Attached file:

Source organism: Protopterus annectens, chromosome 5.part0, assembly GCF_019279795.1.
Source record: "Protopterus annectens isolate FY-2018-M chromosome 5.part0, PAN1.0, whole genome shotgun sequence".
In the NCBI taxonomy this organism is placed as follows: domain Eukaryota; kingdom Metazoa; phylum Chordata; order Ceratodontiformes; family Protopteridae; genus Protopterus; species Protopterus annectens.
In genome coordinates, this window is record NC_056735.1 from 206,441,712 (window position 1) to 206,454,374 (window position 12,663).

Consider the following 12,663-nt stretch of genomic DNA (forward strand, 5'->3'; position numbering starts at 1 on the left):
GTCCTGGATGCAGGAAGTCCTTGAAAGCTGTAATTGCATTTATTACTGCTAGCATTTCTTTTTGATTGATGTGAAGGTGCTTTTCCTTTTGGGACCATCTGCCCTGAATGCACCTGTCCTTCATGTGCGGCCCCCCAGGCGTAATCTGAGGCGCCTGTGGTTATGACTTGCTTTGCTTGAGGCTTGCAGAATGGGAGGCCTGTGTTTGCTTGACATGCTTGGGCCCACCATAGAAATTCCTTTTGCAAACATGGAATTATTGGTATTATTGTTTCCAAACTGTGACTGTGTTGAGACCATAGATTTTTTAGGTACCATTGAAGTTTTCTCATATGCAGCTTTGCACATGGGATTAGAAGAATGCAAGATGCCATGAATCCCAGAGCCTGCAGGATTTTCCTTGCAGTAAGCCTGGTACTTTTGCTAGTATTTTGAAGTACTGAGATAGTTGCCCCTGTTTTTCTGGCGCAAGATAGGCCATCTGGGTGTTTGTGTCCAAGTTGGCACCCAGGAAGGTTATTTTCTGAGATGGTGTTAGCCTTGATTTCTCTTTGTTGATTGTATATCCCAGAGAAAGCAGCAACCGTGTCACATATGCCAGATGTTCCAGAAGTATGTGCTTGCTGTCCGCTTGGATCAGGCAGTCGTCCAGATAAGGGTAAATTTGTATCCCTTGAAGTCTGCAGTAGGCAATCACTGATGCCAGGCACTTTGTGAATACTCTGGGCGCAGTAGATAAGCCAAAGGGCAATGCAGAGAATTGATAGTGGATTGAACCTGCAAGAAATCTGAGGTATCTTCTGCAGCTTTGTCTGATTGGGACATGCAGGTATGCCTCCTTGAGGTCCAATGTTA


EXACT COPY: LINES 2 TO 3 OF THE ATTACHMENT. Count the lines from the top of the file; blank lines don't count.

Source record: "Protopterus annectens isolate FY-2018-M chromosome 5.part0, PAN1.0, whole genome shotgun sequence".
In the NCBI taxonomy this organism is placed as follows: domain Eukaryota; kingdom Metazoa; phylum Chordata; order Ceratodontiformes; family Protopteridae; genus Protopterus; species Protopterus annectens.